A humanoid combat bot stared back at him, similar to the security bots that protected the corporate elite: mechanical and electronic systems supported by a heavy-duty frame and anodized armor plates, making him look clean, functional, and powerful.


A bracket appeared in the mirror, highlighting him.


[Bot]


[The user’s way to interface with Sphere World]


He moved his metal fingers and looked down at his body. It wasn’t his boots mag locked to the ground, it was his bot’s feet. He moved around, feeling the inertia of his movements. “Actually feels like I’m in a three-hundred-pound metal monster.” Luke laughed and jumped lightly.


“Welcome to the Sphere World tutorial,” the voice continued. “You are currently using a bot. First, we will go through the basics of Sphere World. Please proceed into the testing chamber.”


A door opposite the rack opened to reveal a corridor.


“Please walk down the corridor.”


Luke didn’t hurry, checking his movements to get used to his action and the reaction of the bot. Then he went through the settings and loadout screens.


[Bot]


[Primary Weapon:__]


[Secondary Weapon:__]


[Upgrades:__]


[Misc.:__]


[Carrier:__]


“All right, enough messing around. Time to get this done. Gonna guess the first thing is crouching.” Luke went through the door and entered the corridor that was half the height a few meters deep.


The door closed behind him, but he didn’t slow.


“The bot has been manufactured to interface with human users. Please duck under the following obstruction and crawl under the next.”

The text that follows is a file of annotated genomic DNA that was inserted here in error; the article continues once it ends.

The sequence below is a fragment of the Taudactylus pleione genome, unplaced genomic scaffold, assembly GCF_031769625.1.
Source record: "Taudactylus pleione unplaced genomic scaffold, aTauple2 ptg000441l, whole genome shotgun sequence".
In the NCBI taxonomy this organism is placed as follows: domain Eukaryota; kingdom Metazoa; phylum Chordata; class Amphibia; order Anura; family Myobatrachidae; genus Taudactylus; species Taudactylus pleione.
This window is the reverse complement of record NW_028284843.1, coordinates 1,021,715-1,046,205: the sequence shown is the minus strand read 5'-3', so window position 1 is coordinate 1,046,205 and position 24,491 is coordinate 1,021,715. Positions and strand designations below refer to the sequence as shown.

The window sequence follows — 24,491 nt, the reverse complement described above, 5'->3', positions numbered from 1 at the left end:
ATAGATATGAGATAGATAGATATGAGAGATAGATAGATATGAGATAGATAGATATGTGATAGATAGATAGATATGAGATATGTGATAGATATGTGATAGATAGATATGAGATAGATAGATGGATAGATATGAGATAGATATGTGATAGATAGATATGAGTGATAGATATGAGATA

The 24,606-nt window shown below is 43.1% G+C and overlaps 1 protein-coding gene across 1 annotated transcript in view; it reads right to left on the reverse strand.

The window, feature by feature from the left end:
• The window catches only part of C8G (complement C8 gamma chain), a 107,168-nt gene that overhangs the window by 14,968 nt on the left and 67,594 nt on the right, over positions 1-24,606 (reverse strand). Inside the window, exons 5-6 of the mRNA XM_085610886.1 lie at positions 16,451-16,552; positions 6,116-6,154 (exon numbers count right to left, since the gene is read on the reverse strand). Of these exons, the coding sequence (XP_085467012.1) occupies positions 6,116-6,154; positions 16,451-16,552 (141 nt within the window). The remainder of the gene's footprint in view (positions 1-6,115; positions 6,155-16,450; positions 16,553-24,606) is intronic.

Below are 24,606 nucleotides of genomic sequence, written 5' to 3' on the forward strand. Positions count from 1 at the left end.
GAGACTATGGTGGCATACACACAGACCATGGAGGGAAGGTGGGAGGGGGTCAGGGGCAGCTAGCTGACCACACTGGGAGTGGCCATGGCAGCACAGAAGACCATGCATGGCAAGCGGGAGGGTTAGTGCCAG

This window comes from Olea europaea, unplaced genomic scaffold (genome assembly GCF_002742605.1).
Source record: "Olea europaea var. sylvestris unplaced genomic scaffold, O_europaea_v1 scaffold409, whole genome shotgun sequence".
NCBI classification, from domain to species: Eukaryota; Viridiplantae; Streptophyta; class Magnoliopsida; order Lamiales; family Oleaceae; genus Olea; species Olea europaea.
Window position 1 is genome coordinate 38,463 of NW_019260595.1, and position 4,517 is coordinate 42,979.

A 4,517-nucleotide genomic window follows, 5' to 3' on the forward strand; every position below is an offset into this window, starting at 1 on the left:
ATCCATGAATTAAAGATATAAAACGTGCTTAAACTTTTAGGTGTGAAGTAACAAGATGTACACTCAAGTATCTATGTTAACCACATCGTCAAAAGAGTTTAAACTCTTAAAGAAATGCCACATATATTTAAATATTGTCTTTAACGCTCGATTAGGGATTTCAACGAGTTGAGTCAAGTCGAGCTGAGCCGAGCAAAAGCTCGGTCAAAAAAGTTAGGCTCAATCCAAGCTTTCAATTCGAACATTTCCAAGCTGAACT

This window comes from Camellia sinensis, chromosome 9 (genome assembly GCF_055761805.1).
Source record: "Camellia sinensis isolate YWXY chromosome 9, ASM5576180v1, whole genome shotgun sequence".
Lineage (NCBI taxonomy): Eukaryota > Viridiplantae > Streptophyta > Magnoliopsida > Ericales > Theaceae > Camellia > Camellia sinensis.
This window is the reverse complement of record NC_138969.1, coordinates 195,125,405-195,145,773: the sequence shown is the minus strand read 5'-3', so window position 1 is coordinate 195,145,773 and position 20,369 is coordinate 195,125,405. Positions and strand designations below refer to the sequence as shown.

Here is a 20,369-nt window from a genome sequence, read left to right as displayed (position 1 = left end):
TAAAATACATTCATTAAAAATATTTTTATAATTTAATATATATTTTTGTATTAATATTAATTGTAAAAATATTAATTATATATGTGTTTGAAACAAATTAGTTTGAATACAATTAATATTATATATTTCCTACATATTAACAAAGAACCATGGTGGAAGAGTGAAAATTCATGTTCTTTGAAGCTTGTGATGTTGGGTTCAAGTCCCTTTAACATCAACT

Luke was already crouching and moved to his belly to crawl under a shorter barrier and into a larger room with several white crosses and black squares on the walls.


“Please adjust your peripheral vision and brightness. You should barely see the white lines in the black squares.”


He tweaked the settings, dialing up the brightness so he could see the white crosses and opened his vision out to a range he was comfortable with. Don’t want to miss things in a dark corner.


Luke went through some more calibration checks.


“Please continue to the next room.”


He walked through and found several other doors.


“You have completed the basic movement checks and integration. Currently, you are in the simulation. You can proceed into Sphere World actual with your own bot or continue to further tutorials.”


Hatches appeared in a semi-circle with words above them: Mining, Building, Combat, Flying, Ground Transport, Space Flight.


Luke opened his party chat and invited the others.


[Jynx has joined your party]


[Fin has joined your party]


“You going to do the tutorial or jump in?”


“Jump right in. Don’t know how long this is going to be up,” Fin said.


“I agree. This might be a leak. They might not have realized it’s hooked up to Orion’s Belt. They’re going to figure it out sometime and close it down,” Jynx said.


“You want to go into the actual game or the simulation? What’s the difference?” Luke asked.